Hence, even though occupation might result in de facto displacement of United States jurisdiction prior to the occupant’s departure, through the legal fiction of postliminium it is possible for American courts, in many cases, to act as if occupied territory had remained under American control all along. Would citizenship determinations be one such instance? Could the principle of postliminium make it possible for persons born within occupied territory to be considered “subject to the jurisdiction” for the purposes of birthright citizenship? There are several reasons to think that it would.
First, an application of postliminium to citizenship questions finds some support in deeply-rooted American legal traditions. Almost two centuries ago, Justice Joseph Story suggested the common-law applicability of “a sort of postliminy” to citizenship questions arising from occupation:
[T]he children of the natives, born during such temporary occupation by conquest, are, upon a reconquest or reoccupation by the original sovereign, deemed, by a sort of postliminy, to be subjects from their birth although they were then under the actual sovereignty and allegiance of an enemy.[xxv]
Notably, this excerpt followed Story’s discussion of the common law’s other provisions regarding citizenship, e.g., exceptions for children of diplomats & invading enemy aliens.[xxvi] This same common law of citizenship was later codified[xxvii] by the Fourteenth Amendment’s framers in the Citizenship Clause, and then echoed by the Supreme Court in its seminal opinion in United States v. Wong Kim Ark.[xxviii] It does not seem unreasonable to conclude that Story’s “sort of postliminy” was also implicitly codified by the Fourteenth Amendment, and thereby carried down to today.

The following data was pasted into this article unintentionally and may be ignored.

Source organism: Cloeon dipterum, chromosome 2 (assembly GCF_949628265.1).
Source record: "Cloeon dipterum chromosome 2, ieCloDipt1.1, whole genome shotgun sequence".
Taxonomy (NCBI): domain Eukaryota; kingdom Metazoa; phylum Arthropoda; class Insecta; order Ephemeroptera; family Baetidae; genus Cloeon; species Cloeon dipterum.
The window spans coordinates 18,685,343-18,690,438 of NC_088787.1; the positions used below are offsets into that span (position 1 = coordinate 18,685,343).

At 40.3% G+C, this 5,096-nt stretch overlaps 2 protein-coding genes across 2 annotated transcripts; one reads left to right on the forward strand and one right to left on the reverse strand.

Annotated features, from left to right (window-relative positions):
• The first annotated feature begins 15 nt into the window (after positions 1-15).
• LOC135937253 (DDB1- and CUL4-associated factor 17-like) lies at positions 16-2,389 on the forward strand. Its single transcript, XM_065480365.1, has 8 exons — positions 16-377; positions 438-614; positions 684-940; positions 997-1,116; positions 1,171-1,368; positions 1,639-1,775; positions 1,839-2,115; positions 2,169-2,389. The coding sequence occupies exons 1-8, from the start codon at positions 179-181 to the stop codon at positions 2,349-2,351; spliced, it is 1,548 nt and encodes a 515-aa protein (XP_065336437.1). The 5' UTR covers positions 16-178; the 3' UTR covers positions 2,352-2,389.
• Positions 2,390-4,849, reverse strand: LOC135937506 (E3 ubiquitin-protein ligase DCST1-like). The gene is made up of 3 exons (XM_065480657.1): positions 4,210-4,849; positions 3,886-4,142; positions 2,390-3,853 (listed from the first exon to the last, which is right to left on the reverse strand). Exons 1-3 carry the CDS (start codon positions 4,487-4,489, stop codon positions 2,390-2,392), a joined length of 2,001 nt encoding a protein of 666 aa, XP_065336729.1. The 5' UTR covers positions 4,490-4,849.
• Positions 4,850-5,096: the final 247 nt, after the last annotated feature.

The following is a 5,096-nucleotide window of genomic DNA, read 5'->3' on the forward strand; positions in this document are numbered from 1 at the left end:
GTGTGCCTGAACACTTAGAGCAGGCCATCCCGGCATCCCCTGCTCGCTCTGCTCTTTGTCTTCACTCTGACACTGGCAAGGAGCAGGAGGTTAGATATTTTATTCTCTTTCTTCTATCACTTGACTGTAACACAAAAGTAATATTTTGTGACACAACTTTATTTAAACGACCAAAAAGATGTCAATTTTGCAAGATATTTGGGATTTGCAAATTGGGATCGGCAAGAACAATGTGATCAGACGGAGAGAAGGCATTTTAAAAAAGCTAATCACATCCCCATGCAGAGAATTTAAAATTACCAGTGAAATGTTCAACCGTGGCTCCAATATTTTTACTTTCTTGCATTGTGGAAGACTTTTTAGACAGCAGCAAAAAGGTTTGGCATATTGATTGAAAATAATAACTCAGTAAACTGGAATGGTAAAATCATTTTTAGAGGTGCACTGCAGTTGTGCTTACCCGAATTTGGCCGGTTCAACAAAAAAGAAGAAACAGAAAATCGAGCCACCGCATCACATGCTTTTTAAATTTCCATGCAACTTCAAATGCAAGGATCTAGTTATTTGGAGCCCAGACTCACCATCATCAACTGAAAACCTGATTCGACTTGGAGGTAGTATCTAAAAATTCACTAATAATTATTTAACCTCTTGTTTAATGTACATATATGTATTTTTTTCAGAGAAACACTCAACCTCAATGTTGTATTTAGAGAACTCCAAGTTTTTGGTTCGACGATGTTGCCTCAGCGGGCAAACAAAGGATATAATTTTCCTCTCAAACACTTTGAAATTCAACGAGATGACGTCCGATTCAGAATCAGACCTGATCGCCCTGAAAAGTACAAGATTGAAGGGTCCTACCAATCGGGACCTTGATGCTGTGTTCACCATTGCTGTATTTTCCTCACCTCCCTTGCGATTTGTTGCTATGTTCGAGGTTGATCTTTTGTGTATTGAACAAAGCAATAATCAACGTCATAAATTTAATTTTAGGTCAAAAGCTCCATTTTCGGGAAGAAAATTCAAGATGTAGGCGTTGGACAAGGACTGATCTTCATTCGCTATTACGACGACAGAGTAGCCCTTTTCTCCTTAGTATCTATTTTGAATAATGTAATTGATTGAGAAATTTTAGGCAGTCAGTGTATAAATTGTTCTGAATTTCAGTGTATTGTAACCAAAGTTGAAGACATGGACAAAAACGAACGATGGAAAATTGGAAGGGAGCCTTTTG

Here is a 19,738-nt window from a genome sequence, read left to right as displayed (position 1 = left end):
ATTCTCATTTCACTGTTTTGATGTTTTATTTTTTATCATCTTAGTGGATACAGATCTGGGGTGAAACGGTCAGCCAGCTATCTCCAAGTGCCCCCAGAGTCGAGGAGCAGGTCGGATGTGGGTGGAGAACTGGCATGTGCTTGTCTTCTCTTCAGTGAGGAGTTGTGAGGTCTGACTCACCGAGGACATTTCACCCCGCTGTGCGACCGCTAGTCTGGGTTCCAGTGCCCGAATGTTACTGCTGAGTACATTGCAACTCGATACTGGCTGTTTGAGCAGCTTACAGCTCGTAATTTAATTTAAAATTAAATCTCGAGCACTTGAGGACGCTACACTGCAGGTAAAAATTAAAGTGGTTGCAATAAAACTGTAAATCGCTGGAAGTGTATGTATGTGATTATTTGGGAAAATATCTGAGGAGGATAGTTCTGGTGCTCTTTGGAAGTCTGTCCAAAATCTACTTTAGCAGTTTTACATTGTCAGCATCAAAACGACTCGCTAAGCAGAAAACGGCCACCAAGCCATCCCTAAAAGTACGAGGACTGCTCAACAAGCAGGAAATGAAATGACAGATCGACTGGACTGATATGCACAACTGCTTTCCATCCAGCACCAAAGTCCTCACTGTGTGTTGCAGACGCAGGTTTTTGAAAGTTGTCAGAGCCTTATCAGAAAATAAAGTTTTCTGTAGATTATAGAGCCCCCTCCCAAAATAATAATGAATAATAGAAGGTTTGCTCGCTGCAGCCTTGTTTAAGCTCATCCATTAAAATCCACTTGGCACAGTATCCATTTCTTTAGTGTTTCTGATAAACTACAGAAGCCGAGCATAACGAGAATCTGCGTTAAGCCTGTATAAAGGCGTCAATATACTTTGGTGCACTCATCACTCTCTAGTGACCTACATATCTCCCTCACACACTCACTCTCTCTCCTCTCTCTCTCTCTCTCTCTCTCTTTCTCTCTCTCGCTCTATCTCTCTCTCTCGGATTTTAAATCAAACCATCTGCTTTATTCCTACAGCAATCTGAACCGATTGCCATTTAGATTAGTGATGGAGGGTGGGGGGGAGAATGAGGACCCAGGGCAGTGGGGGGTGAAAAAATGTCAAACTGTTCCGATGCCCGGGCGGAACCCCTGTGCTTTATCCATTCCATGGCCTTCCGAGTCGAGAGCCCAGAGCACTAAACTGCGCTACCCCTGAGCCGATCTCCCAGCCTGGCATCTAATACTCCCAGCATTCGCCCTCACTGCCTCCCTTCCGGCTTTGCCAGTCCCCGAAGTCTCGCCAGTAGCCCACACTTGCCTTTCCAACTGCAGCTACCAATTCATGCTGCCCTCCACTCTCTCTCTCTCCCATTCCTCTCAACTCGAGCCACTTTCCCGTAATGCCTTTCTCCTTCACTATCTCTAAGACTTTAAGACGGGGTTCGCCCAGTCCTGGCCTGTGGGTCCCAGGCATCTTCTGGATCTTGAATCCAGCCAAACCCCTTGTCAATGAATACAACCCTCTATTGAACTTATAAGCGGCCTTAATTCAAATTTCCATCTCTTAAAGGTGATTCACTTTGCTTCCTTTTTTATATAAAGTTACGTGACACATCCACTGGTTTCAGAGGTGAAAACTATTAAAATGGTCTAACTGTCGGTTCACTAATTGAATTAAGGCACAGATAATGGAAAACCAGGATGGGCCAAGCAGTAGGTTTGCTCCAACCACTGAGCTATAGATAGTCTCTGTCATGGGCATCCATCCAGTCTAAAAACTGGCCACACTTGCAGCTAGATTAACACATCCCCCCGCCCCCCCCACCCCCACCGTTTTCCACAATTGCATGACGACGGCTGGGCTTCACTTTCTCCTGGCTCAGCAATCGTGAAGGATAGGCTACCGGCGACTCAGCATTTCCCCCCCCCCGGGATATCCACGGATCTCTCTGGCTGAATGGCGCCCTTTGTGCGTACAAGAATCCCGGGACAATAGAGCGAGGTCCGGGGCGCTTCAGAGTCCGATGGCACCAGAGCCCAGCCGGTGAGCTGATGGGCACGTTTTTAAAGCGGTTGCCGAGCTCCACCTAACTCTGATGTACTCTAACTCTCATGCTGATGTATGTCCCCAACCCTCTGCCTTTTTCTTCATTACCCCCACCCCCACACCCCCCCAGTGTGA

Secondly, notwithstanding nineteenth century American views regarding occupation and sovereignty, American jurists have tended to minimize occupation’s effects upon the citizenship of an occupied territory’s residents. In Shanks v. Dupont, for example the Justice Story observed that British occupation of Charleston during the Revolution did not result in “an absolute change of the allegiance of the captured inhabitants.” Although admitting that such inhabitants did owe some allegiance to the occupying power, this was a mere “temporary allegiance” that “only suspend[ed] their former allegiance” and “did not annihilate their allegiance to the State of South Carolina and make them de facto aliens.”[xxix] Similarly, in his treatise on international law, Maj. Gen. Henry Halleck noted that during occupation of a territory, “the allegiance of the inhabitants…is a temporary and qualified allegiance, which becomes complete only on the confirmation of the conquest….”[xxx] Likewise, Wheaton’s Elements of International Law described the allegiances of an occupied territory’s inhabitants as being “dissolved,” but only “for the time being” while the occupation continued, and noted that if the territory was “retaken by its original sovereign, it reverts to the same state it was in before it was lost.”[xxxi] Hence, even during an era when American jurists tended to conflate conquest & occupation, they nevertheless deemed the latter insufficient to work a change in the allegiance & nationality of its inhabitants.